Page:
Basic Facts About Social Security|
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Social Security Branch Offices|
The U.S. Social Security Administration (SSA) is an independent U.S. government agency first established through the Social Security Act of 1935, which encompasses several social welfare and social insurance programs, intended to provide income for people who are retired, disabled, or unemployed. Medicare, which provides health insurance for retired persons, and Medicaid, which provides health insurance to needy people, are additional social welfare programs, but these are administered through the Department of Health and Human Services.
All of these programs are funded through payroll taxes, with the tax burden shared by employer and employee.
In order to qualify for Social Security retirement benefits, you need to accumulate forty Social Security “credits,” and you can accumulate a maximum of four credits per year. In order to receive one credit, you must earn $1,120 (as of 2011). According to an older formula, you would have had to have earned this amount in each of four annual quarters (i.e., January through March, April through June, and so on). However, this formula was adjusted; now, if you earn $4,480 in a single month, enough money to make up four Social Security credits, you don’t need to work the rest of the year to earn the maximum credits for the year.
For most people, 10 years of working thus qualifies them to eventually receive retirement benefits.
When You Can Collect Benefits
As you approach retirement, you have several choices regarding when to begin collecting your social security benefit checks. For most of us, beginning to draw these checks at “full retirement age” makes most sense: it is at this age that you can draw the maximum amount that you are entitled to. If you were born prior to 1938, your full retirement age is 65; for those born after 1938, the age slides upward, to the year 1960. If you were born in 1960 or later, your full retirement age is 67.
If you retire early, you have the option of drawing social security checks as early as the age of 62; however, your benefit will be reduced, based on a formula. For instance, if your full retirement age is 65 but you begin drawing checks at 62, your checks will only be 80 percent of the full amount to which you are otherwise entitled. If your full retirement age is 67 and you begin drawing at 62, you will only get 70 percent.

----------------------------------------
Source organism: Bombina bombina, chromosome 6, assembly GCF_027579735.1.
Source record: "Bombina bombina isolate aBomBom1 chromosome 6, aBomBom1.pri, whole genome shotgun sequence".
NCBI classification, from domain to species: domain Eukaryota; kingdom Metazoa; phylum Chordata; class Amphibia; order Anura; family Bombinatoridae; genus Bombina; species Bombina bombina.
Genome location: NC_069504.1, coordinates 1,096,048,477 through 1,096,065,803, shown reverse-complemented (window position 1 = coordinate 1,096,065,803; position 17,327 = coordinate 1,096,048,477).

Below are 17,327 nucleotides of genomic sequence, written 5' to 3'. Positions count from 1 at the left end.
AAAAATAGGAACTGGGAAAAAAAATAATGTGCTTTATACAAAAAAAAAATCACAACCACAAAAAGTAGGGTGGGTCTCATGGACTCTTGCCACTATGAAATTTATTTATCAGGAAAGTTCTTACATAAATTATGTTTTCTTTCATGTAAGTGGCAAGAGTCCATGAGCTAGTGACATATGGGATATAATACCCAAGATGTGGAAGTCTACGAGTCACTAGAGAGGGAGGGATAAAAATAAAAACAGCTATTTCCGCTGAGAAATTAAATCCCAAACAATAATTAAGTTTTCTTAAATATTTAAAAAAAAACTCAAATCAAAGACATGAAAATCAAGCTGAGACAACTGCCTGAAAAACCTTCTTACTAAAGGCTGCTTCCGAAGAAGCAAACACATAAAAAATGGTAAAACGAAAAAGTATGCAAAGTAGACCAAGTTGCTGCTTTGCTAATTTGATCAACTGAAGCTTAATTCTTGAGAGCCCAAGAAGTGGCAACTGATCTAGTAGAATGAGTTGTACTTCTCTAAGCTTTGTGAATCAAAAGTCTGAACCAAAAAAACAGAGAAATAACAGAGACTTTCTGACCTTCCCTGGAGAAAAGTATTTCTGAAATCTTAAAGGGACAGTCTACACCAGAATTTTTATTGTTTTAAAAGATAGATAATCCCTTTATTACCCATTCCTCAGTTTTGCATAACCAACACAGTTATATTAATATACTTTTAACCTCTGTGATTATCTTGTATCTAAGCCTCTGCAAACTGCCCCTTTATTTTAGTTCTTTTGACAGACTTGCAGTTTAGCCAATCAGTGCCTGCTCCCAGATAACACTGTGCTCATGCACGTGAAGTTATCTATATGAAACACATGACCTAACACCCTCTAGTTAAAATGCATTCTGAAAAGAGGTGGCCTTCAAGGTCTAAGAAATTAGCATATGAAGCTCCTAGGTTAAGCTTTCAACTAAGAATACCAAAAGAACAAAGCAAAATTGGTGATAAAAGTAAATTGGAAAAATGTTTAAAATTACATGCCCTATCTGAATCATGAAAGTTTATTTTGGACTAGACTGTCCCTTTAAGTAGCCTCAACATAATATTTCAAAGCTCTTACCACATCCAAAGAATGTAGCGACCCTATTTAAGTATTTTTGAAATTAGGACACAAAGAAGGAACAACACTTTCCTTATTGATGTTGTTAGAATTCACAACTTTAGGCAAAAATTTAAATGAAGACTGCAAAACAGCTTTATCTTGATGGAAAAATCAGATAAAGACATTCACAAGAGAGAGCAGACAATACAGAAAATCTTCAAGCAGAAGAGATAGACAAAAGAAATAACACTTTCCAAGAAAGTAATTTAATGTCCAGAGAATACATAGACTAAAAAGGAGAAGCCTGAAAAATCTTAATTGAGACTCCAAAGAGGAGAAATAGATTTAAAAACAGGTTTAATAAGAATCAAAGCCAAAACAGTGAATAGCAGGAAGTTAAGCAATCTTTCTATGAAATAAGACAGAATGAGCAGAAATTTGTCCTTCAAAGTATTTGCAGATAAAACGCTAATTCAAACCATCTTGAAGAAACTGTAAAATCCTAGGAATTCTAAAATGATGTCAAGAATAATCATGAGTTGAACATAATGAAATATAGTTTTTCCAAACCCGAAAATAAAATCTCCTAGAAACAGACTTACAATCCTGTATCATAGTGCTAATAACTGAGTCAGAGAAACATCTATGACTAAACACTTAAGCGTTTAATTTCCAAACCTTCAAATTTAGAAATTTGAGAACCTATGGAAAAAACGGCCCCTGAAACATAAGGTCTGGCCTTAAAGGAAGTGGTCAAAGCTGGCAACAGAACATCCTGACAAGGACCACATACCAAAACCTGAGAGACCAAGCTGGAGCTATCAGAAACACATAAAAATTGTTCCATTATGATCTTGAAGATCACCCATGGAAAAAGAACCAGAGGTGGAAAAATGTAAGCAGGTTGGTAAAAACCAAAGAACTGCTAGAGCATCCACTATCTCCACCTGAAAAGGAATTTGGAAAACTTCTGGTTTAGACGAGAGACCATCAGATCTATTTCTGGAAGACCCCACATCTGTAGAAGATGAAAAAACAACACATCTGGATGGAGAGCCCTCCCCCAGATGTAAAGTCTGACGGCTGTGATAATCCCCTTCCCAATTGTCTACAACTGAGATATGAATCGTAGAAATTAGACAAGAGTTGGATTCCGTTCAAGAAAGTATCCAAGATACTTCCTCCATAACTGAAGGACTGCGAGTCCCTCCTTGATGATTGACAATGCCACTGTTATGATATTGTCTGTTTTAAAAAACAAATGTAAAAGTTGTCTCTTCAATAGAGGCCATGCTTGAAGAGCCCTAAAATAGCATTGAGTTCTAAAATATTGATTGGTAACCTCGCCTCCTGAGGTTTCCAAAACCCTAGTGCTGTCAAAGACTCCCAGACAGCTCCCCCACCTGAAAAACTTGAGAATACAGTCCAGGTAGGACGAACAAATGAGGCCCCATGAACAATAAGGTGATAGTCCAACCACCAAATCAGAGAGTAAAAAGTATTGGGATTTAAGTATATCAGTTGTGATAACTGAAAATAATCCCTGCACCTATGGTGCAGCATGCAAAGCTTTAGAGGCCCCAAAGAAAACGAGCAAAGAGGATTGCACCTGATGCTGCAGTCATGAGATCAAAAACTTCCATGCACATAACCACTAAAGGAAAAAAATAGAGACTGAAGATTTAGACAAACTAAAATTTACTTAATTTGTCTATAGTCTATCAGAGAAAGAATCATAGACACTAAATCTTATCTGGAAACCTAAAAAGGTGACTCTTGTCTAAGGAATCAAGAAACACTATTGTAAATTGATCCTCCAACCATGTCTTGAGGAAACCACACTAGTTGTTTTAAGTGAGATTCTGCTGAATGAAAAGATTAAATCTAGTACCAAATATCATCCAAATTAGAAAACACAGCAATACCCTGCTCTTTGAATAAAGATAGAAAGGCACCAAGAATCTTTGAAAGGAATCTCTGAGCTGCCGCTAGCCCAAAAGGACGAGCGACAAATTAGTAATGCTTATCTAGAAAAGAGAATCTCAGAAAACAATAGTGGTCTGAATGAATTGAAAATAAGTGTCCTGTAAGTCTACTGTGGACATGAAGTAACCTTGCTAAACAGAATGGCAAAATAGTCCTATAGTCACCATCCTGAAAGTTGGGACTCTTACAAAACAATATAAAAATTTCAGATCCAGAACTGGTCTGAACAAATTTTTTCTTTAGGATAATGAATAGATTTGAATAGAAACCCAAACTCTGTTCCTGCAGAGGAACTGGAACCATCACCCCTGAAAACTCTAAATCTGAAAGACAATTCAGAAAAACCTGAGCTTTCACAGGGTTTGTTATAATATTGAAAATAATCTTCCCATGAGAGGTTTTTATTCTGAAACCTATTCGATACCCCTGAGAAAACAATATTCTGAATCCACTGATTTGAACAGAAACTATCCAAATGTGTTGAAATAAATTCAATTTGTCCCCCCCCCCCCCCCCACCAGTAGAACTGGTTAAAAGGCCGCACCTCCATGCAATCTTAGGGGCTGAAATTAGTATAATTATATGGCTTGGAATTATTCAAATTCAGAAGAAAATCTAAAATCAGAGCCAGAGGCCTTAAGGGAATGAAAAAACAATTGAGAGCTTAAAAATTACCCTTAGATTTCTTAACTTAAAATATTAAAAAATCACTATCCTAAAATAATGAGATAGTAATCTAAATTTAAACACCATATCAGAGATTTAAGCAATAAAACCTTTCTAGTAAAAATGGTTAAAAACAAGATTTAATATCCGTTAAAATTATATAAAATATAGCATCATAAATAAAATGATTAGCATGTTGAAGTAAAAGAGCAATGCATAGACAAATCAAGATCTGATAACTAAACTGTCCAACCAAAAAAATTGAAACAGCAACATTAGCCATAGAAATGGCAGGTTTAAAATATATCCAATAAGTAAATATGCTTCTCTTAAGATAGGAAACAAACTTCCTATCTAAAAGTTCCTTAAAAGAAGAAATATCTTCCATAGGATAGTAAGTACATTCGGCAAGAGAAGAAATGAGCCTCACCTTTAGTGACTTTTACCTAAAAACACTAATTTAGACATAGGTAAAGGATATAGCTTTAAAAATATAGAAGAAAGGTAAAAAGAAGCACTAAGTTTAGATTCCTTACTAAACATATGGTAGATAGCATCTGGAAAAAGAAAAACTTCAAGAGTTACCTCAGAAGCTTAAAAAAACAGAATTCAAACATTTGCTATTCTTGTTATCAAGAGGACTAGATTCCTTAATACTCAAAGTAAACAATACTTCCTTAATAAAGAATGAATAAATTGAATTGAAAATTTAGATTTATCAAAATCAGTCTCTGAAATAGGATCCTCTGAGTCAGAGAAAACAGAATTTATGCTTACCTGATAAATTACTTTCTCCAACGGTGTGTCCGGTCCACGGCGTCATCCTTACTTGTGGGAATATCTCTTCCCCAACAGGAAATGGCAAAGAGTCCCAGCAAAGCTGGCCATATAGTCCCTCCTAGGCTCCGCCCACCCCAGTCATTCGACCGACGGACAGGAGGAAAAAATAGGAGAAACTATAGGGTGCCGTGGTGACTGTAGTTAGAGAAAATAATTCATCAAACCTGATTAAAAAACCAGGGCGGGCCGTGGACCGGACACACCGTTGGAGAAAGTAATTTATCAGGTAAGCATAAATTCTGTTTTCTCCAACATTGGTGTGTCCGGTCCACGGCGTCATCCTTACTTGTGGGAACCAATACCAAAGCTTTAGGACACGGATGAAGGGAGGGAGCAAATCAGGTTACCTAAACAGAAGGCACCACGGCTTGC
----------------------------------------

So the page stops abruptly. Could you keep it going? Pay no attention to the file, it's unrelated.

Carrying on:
Conversely, if you delay applying for benefit checks until you turn 70, your monthly check will be bigger. For each year after your full retirement age that you delay applying for benefits, you can expect an 8 percent increase in those monthly benefits. For example, if you would be collecting $2,300 a month if you retired at a full retirement age of 66, you could collect about $3,100 a month by waiting four years. (There is absolutely no reason to delay beyond the age of 70.) You will need to determine your other sources of income, your income needs, and other variables before deciding on the best time to begin collecting checks.
The size of your benefit check is based on your lifetime earnings — during the 35 years in which you earned the most. The more you earned, the more you qualify for, up to a maximum amount that is adjusted depending on several factors. For instance, for someone who retires at age 66 in 2011, the maximum monthly payment regardless of preretirement income is $2,366. You can find on-line calculators at the SSA’s website that allow you to calculate your projected benefit; the SSA also mails out annual benefits statements, summarizing credits you’ve earned and projecting benefits.
Other than retirement benefits, the SSA administers a disability insurance program, providing benefits for people who cannot work because of a long-term illness or disability. Applying for disability benefits is considerably more complex than applying for retirement benefits, because an SSA case worker will need to examine your circumstances and make a determination that you are indeed eligible for benefits. The basic conditions for eligibility are that an applicant must suffer from a condition (either mental or physical) that prevents engagement in “substantial gainful activity”; that the condition is expected to last at least 12 months; that the applicant is under 65 years of age; and that the applicant has worked roughly five of the ten years prior to the onset of the disability. (For younger workers, this last condition is scaled back proportionately.)
Because of these requirements, it is essential that an applicant for disability insurance keep careful records of all medical testing and treatments; a written statement from a doctor confirming the disability is also important. SSA case workers follow a strict procedure in handling applications, and if an initial request is rejected, the applicant has recourse to an appeals process. This process can take a long time — sometimes years — and it may be worthwhile to seek legal assistance. There is a legal industry built around disability insurance cases, but legal fees are strictly controlled, and no legal fees can be charged if an applicant ultimately loses his or her case.
If successful, the eventual disability check is based on an applicant’s prior income, but is not intended to replace income; these checks are only meant to help a disabled worker tread water until he or she is able to rejoin the workforce. However, the size of one’s family is taken into consideration, and disability payments may be adjusted upward if the family’s sole source of income is lost.